Jeb Bush accepted the resignation of his chief technology officer late Tuesday after it was revealed he used racially insensitive language in blog posts and statements concerning the Rev. Dr. Martin Luther King Jr. in 2008. Ethan Czahor, co-founder of, was expected to play a crucial role in Bush's likely run for the White House, which the politician has yet to formally announce. 

The Huffington Post revealed that the technology guru stepped aside only hours after Bush was blasted for posting online more than 250,000 emails from his 1999-2007 time as Florida governor. Pundits applauded the transparency effort but criticized his decision to leave in all the names, emails, phone numbers and other information of the people with whom he corresponded. A number of these people had specifically asked that their information not be shared, and the Verge appears to have discovered published emails containing Social Security numbers.

The flub has been cited as a sign that the leading Republican contender fails to understand the importance of privacy online, even as the debate over privacy and security rages throughout the media amid a number of high-profile hacks. Czahor’s resignation is not related to the criticism of Bush’s transparency effort, according to multiple news outlets.

The email archive stretches through Bush’s two terms as governor, and includes messages in an easily searchable database. The only problem is that Bush's team failed to scrub the contact information of Floridians who offered to help after 9/11, who complained about voting issues, and everything in between. The wide release comes after Bush released only his emails from his first year in office.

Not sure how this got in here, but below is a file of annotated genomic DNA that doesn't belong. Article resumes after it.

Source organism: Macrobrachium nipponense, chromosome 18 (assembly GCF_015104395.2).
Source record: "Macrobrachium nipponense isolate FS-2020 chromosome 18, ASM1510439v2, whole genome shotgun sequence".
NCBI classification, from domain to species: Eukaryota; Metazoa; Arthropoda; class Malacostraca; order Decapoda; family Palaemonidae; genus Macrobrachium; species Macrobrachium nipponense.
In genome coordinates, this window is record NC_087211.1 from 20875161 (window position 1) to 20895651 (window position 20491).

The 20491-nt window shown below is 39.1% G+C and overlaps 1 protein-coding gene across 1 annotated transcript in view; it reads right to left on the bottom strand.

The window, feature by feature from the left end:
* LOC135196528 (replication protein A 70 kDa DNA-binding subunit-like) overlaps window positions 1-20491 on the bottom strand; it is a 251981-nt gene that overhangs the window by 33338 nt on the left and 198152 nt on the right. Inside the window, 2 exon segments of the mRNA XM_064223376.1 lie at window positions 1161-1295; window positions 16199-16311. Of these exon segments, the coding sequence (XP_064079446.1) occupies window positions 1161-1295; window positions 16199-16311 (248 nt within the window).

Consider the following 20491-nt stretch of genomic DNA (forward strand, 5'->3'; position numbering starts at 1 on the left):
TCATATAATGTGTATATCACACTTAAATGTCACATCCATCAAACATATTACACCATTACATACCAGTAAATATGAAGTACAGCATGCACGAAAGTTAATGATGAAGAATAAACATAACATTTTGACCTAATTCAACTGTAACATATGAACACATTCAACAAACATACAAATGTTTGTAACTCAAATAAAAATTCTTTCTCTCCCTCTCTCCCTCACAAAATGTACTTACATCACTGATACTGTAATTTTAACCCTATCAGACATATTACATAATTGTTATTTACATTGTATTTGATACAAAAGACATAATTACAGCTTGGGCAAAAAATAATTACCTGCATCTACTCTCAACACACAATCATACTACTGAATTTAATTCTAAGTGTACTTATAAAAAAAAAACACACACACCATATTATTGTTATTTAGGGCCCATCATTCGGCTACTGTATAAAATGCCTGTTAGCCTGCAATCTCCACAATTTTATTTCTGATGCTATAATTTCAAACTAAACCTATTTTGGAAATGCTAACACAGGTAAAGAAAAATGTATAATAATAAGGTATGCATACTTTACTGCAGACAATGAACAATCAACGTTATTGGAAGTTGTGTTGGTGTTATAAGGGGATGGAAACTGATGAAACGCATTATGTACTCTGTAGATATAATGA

“In the spirt of transparency, I am posting the emails of my governorship here. Some are funny some are serious; some I wrote in frustration,” reads a message on his site. “But they’re all here so you can read them and make up your own mind.”

There are a number of emails from state legislators where he’s referred to as “Jebster,” but most are from concerned citizens both in and outside of Florida trying to get in touch with the governor on any number of issues. Bush often responded with a quick “thank you” or forwarded the message to a member of his staff, requesting they follow up with the constituent.

The possible Republican nominee for president in 2016 was clearly aware that his messages could someday be released. It was in the latter half of 2001 when his emails began to include a signature with a warning about public disclosure.

“Florida has a very broad public records law,” the signature said. “Most written communications to or from state officials regarding state business are public records available to the public and media upon request. Your email communications may therefore be subject to public disclosure.”